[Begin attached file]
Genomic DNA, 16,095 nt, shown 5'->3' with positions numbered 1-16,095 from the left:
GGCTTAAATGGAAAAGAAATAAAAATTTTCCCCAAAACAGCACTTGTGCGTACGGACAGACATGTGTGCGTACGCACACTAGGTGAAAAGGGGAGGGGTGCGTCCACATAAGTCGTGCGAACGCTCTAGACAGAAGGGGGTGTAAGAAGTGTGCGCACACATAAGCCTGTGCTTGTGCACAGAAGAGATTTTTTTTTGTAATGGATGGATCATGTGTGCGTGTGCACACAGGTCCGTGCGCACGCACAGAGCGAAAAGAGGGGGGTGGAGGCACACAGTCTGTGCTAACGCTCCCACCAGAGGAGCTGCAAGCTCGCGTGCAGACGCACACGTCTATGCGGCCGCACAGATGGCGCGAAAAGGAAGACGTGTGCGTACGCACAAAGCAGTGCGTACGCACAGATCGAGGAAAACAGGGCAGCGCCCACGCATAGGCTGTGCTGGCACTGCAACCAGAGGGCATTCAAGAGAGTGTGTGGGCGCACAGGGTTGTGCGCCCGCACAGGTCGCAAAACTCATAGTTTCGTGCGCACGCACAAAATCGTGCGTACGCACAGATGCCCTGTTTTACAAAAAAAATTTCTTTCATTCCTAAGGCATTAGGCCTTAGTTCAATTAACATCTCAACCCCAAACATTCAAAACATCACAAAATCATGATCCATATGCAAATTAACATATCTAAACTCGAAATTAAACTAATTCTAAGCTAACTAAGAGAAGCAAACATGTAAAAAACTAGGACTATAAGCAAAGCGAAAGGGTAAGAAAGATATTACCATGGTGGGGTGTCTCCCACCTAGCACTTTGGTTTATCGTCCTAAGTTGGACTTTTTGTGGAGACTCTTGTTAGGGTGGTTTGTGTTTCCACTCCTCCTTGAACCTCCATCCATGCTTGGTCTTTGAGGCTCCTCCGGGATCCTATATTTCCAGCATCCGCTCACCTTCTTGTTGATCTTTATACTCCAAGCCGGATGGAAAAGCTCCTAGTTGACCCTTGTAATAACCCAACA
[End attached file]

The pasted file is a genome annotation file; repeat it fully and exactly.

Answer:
Genomic DNA, 16,095 nt, shown 5'->3' with positions numbered 1-16,095 from the left:
GGCTTAAATGGAAAAGAAATAAAAATTTTCCCCAAAACAGCACTTGTGCGTACGGACAGACATGTGTGCGTACGCACACTAGGTGAAAAGGGGAGGGGTGCGTCCACATAAGTCGTGCGAACGCTCTAGACAGAAGGGGGTGTAAGAAGTGTGCGCACACATAAGCCTGTGCTTGTGCACAGAAGAGATTTTTTTTTGTAATGGATGGATCATGTGTGCGTGTGCACACAGGTCCGTGCGCACGCACAGAGCGAAAAGAGGGGGGTGGAGGCACACAGTCTGTGCTAACGCTCCCACCAGAGGAGCTGCAAGCTCGCGTGCAGACGCACACGTCTATGCGGCCGCACAGATGGCGCGAAAAGGAAGACGTGTGCGTACGCACAAAGCAGTGCGTACGCACAGATCGAGGAAAACAGGGCAGCGCCCACGCATAGGCTGTGCTGGCACTGCAACCAGAGGGCATTCAAGAGAGTGTGTGGGCGCACAGGGTTGTGCGCCCGCACAGGTCGCAAAACTCATAGTTTCGTGCGCACGCACAAAATCGTGCGTACGCACAGATGCCCTGTTTTACAAAAAAAATTTCTTTCATTCCTAAGGCATTAGGCCTTAGTTCAATTAACATCTCAACCCCAAACATTCAAAACATCACAAAATCATGATCCATATGCAAATTAACATATCTAAACTCGAAATTAAACTAATTCTAAGCTAACTAAGAGAAGCAAACATGTAAAAAACTAGGACTATAAGCAAAGCGAAAGGGTAAGAAAGATATTACCATGGTGGGGTGTCTCCCACCTAGCACTTTGGTTTATCGTCCTAAGTTGGACTTTTTGTGGAGACTCTTGTTAGGGTGGTTTGTGTTTCCACTCCTCCTTGAACCTCCATCCATGCTTGGTCTTTGAGGCTCCTCCGGGATCCTATATTTCCAGCATCCGCTCACCTTCTTGTTGATCTTTATACTCCAAGCCGGATGGAAAAGCTCCTAGTTGACCCTTGTAATAACCCAACA